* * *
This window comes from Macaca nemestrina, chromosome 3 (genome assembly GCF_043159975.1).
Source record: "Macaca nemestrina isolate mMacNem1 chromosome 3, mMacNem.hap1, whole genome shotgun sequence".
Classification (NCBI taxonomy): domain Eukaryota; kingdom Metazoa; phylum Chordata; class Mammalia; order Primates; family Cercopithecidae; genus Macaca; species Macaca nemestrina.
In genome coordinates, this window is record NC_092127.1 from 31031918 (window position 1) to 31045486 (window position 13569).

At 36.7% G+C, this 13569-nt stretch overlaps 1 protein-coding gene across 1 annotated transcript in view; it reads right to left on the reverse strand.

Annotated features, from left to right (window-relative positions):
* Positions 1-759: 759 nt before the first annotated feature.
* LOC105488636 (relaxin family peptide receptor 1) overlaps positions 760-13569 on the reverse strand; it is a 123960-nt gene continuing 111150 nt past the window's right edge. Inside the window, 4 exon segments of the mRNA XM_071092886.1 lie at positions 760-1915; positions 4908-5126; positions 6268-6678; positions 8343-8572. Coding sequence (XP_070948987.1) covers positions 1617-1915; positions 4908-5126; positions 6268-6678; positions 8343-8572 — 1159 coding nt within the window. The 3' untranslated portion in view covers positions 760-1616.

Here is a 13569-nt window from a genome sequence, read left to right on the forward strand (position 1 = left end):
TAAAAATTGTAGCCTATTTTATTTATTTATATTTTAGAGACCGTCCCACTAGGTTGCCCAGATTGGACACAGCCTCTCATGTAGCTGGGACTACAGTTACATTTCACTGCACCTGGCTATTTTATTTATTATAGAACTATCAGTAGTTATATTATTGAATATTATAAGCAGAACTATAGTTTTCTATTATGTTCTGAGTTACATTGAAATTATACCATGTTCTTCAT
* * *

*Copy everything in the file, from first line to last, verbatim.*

This window comes from Macaca nemestrina, chromosome 3 (genome assembly GCF_043159975.1).
Source record: "Macaca nemestrina isolate mMacNem1 chromosome 3, mMacNem.hap1, whole genome shotgun sequence".
Classification (NCBI taxonomy): domain Eukaryota; kingdom Metazoa; phylum Chordata; class Mammalia; order Primates; family Cercopithecidae; genus Macaca; species Macaca nemestrina.
In genome coordinates, this window is record NC_092127.1 from 31031918 (window position 1) to 31045486 (window position 13569).

At 36.7% G+C, this 13569-nt stretch overlaps 1 protein-coding gene across 1 annotated transcript in view; it reads right to left on the reverse strand.

Annotated features, from left to right (window-relative positions):
* Positions 1-759: 759 nt before the first annotated feature.
* LOC105488636 (relaxin family peptide receptor 1) overlaps positions 760-13569 on the reverse strand; it is a 123960-nt gene continuing 111150 nt past the window's right edge. Inside the window, 4 exon segments of the mRNA XM_071092886.1 lie at positions 760-1915; positions 4908-5126; positions 6268-6678; positions 8343-8572. Coding sequence (XP_070948987.1) covers positions 1617-1915; positions 4908-5126; positions 6268-6678; positions 8343-8572 — 1159 coding nt within the window. The 3' untranslated portion in view covers positions 760-1616.

Here is a 13569-nt window from a genome sequence, read left to right on the forward strand (position 1 = left end):
TAAAAATTGTAGCCTATTTTATTTATTTATATTTTAGAGACCGTCCCACTAGGTTGCCCAGATTGGACACAGCCTCTCATGTAGCTGGGACTACAGTTACATTTCACTGCACCTGGCTATTTTATTTATTATAGAACTATCAGTAGTTATATTATTGAATATTATAAGCAGAACTATAGTTTTCTATTATGTTCTGAGTTACATTGAAATTATACCATGTTCTTCAT